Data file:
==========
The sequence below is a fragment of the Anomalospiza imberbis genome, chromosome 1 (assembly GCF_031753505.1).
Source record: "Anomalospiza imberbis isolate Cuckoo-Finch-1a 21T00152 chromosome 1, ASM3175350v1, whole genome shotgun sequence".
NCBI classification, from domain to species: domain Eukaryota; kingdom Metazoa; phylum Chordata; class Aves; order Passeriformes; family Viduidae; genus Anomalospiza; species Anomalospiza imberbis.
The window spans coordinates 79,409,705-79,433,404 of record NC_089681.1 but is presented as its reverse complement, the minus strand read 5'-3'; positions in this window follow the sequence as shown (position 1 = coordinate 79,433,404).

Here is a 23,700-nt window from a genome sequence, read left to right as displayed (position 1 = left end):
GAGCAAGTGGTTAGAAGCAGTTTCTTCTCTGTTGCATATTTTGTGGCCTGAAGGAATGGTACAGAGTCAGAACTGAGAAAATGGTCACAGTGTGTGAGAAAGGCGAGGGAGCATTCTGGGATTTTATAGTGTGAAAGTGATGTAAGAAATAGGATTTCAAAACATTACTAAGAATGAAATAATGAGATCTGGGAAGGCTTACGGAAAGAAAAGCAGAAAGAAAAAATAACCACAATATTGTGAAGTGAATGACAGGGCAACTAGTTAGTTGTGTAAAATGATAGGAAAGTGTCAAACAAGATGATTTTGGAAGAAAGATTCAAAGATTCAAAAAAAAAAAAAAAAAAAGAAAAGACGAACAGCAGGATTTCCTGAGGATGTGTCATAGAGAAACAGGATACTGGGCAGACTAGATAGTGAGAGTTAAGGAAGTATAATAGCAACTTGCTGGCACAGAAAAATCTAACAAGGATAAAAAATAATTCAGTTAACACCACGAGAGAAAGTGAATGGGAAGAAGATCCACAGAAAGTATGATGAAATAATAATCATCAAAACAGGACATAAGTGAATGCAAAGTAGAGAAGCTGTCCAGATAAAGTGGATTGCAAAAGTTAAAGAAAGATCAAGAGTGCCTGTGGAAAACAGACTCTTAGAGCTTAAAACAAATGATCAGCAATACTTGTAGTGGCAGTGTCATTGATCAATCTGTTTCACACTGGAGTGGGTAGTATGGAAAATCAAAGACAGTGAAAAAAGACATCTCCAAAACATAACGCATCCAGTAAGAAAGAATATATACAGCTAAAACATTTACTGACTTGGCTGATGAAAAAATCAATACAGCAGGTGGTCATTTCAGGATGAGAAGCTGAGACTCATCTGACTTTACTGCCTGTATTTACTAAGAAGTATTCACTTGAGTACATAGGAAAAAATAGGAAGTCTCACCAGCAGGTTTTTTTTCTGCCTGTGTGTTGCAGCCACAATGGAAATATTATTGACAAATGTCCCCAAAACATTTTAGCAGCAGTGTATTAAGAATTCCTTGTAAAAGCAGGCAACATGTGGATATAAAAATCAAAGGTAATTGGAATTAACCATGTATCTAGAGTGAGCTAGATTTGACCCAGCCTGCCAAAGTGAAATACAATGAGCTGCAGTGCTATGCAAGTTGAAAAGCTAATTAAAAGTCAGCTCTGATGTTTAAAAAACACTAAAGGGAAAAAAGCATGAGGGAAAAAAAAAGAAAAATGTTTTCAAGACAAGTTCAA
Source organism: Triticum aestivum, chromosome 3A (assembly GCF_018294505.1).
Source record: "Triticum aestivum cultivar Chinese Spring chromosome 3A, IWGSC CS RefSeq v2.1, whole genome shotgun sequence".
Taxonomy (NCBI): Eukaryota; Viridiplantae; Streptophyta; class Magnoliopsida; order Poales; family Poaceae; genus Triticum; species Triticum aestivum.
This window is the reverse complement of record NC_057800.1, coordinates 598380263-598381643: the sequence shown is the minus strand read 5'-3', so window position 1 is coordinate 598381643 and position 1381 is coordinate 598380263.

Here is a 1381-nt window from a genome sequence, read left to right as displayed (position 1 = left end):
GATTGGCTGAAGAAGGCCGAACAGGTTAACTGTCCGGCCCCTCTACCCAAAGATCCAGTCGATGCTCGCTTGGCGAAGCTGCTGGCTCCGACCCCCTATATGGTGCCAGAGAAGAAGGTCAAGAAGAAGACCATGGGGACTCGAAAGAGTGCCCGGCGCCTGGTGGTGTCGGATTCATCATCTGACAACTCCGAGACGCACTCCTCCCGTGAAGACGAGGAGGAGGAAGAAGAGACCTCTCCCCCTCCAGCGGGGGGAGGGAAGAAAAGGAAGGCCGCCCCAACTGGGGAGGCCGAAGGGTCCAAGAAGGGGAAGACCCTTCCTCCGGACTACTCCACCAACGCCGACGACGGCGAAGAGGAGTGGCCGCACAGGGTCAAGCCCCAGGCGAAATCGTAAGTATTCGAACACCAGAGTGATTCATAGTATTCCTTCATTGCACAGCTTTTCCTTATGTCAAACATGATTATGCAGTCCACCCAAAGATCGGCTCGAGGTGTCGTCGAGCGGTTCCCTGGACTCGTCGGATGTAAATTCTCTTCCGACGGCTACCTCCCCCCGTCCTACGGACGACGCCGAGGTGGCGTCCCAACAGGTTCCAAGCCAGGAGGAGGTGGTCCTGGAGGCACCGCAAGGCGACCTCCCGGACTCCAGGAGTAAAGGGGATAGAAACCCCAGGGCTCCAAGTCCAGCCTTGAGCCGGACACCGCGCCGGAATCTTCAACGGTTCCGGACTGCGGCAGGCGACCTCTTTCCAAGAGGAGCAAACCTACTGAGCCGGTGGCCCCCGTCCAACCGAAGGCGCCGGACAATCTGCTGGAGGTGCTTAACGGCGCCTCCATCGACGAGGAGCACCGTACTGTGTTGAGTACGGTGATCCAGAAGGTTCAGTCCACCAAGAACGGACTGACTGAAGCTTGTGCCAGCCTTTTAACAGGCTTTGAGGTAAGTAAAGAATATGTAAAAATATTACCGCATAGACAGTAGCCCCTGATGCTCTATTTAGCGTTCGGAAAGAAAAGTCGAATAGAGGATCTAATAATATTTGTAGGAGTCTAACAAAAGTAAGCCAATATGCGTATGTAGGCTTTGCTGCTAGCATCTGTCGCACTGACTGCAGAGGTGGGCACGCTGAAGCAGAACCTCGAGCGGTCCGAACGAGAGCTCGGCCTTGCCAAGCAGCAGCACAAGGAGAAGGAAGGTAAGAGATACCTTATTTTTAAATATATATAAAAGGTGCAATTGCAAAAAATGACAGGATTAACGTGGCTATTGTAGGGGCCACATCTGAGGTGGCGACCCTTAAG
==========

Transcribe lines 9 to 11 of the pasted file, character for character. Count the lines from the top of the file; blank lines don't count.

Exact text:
Taxonomy (NCBI): Eukaryota; Viridiplantae; Streptophyta; class Magnoliopsida; order Poales; family Poaceae; genus Triticum; species Triticum aestivum.
This window is the reverse complement of record NC_057800.1, coordinates 598380263-598381643: the sequence shown is the minus strand read 5'-3', so window position 1 is coordinate 598381643 and position 1381 is coordinate 598380263.

Here is a 1381-nt window from a genome sequence, read left to right as displayed (position 1 = left end):